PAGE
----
PARK CITY, Utah (Reuters) - A fictional account of the egomaniacal son of Saddam Hussein and a film about two Iranian teenage girls experimenting with sexuality are among the many foreign films winning over audiences at Sundance.
The Sundance Film Festival is still largely known for U.S. dramatic features and documentaries but has steadily increased its emphasis on foreign films, even starting a world cinema contest six years ago to raise overseas filmmakers’ profile.
Officials with the Sundance Institute, which backs the festival, say 30 percent of its work year-round is dedicated to international outreach, and the festival’s programmers have increased their globetrotting to find top-notch films either made overseas or dealing with subjects in foreign lands.
“Sundance is so American at its core that it has been a continual challenge” to expand globally, festival director John Cooper told Reuters. “(But) it’s added a lot to the festival.”
This year’s foreign films, as well as those with U.S.-born directors who set their film in foreign lands, have hailed from countries including Spain, France, Italy, Canada, Mexico, Japan, Belgium and many others. But two films -- one about Iraq and the other set in Iran -- especially are winning raves.
“The Devil’s Double,” a riveting gangster action drama that is a fictional imagining of an Iraqi army lieutenant’s true tale of becoming the body double for Saddam Hussein’s notorious eldest son, Uday Hussein, has drawn critical acclaim.
Set in the late 1980s, the movie opens with sweeping images of an Iraq undamaged by war and shows Latif Yahia, being summoned to become Uday Hussein’s body double, or “fiday”, forced to undergo plastic surgery and discard his former life.
Yahia shadows Hussein and discovers the unstable eldest son of Saddam constantly consuming cocaine and alcohol, partying in nightclubs, and arrogantly having sex with any woman he picks, including school girls and a bride on her wedding day. He often rapes them -- all while protected by an army of bodyguards.
“The reality was far more grim than anything we could do,” director Lee Tamahori, who first made his mark with “Once Were Warriors” before turning his attention to Hollywood movies, told the premiere night audience.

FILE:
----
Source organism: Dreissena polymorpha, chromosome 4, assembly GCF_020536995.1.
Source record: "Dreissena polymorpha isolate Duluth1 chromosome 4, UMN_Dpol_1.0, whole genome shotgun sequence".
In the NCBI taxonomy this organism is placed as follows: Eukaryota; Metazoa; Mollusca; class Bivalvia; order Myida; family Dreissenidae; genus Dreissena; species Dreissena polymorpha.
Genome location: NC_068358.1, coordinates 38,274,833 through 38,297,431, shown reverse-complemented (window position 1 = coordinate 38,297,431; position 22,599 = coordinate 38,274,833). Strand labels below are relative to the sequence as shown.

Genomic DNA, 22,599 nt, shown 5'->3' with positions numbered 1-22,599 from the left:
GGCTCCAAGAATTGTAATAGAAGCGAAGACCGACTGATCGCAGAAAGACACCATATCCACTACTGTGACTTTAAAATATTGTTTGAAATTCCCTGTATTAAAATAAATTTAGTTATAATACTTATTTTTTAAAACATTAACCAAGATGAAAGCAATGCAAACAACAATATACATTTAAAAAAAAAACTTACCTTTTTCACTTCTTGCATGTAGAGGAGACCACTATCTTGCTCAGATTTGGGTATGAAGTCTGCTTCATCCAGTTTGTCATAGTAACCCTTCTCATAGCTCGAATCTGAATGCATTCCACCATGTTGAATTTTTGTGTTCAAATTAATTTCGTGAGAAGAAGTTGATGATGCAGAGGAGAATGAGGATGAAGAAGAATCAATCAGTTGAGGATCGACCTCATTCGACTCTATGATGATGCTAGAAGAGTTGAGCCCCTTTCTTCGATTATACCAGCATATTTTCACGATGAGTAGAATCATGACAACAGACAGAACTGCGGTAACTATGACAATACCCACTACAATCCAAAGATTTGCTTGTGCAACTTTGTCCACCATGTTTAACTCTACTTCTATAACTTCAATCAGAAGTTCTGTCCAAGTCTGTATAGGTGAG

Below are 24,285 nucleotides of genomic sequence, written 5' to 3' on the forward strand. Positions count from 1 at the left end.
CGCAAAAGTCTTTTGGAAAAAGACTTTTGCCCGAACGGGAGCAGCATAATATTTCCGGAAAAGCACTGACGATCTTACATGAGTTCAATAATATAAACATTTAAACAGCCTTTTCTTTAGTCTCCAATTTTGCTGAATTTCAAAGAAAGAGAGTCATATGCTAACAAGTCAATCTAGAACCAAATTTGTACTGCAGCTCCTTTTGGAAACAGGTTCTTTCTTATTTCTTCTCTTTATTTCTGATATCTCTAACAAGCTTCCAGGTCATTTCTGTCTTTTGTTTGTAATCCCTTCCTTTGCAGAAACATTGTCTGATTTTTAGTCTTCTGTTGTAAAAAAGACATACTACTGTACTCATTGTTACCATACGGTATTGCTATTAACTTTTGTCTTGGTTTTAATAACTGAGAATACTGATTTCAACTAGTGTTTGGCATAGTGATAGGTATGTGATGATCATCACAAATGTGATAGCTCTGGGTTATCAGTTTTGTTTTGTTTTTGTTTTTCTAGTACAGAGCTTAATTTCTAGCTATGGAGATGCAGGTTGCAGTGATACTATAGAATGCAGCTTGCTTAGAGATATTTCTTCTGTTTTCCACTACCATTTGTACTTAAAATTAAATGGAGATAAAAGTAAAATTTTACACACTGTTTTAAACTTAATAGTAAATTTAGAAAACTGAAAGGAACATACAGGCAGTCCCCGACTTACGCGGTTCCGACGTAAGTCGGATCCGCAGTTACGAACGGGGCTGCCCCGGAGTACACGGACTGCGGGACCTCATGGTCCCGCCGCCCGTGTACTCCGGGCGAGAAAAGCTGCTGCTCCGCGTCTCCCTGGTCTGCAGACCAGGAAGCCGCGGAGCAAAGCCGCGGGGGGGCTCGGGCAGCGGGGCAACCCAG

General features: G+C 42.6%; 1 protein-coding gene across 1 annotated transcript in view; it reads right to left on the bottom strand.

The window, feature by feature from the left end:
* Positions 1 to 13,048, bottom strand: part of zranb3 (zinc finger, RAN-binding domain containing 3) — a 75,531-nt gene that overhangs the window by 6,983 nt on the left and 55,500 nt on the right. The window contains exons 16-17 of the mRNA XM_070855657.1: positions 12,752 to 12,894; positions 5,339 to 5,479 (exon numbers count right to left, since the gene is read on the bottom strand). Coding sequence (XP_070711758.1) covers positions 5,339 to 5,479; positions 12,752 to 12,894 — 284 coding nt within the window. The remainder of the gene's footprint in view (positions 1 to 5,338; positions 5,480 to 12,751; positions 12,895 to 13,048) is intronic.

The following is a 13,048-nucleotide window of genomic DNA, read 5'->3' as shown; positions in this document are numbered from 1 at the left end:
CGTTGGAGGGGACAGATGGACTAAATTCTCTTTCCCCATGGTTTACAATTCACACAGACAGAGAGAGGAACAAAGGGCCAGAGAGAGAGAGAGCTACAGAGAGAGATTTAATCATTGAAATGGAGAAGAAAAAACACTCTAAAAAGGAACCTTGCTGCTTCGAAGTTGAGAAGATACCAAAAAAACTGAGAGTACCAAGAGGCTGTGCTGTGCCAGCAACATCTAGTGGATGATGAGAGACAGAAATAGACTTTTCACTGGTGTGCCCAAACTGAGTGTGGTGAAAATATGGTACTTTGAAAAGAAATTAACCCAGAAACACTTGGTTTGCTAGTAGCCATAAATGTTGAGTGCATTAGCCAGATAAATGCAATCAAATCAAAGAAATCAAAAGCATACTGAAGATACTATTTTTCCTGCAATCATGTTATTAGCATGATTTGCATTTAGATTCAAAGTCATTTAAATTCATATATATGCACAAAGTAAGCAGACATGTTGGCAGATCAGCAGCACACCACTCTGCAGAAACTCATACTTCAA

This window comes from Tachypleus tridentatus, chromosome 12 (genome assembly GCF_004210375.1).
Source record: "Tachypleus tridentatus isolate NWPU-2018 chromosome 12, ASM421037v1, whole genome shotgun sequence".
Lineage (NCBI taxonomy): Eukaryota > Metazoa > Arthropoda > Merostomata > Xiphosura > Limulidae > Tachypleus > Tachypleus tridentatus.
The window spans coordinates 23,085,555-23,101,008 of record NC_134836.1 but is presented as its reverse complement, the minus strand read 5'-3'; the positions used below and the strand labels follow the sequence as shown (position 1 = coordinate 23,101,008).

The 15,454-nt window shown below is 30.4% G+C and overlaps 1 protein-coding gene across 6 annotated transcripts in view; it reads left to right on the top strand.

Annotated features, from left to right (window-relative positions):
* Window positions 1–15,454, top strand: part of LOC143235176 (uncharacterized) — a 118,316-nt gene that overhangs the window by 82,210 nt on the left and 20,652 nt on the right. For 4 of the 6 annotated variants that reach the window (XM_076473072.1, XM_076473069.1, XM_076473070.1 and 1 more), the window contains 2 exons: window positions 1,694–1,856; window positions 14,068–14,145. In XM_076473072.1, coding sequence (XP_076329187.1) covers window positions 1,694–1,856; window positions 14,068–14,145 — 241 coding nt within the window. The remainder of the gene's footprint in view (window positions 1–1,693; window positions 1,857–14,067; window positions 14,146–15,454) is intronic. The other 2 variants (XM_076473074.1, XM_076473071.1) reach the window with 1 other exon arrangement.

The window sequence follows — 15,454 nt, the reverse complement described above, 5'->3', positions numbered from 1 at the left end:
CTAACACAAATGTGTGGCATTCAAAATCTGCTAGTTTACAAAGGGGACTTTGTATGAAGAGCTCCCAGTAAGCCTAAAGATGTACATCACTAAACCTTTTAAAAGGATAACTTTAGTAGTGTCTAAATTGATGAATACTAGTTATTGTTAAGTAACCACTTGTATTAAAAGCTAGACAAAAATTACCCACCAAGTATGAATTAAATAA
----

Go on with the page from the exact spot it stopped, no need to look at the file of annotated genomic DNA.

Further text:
Britain’s Dominic Cooper scored a standing ovation for his performance in both roles, the unstable Hussein and the morally challenged Yahia, who lives in a decadent world of designer suits while being surrounded by violence and torture.
“Circumstance,” has also earned high praise for its take on sexuality, personal expression and cultural barriers in Iran as two affluent teen girls experiment with music, underground clubs and eventually their sexual feelings for each other.
Director Maryam Keshavarz, said she to hoped to break new ground in Iranian cinema.
“It deals with a lot issues that haven’t been dealt with in Iranian cinema before, primarily looking at sexuality, looking at religion, fanaticism, obsession,” she told Reuters.
The film, which deals with an affluent Iranian family that starts to break apart when the brother and sister move in different directions, is entered in the U.S. dramatic competition here at Sundance because it was partially financed in the United States and the director is U.S. born and raised.
Still, Keshavarz said the movie reflected her experiences with strong, young Iranian women, “their struggle and their incredible strength,” when she regularly traveled to Iran until three years ago. The movie was made in Lebanon and, if it is ever seen in Iran, would likely be controversial.
“It won’t be probably looked on as favorable (in Iran), because it shows the resilience of young people and their desire to get around all the restrictions,” she said.
Editing by Bob Tourtellotte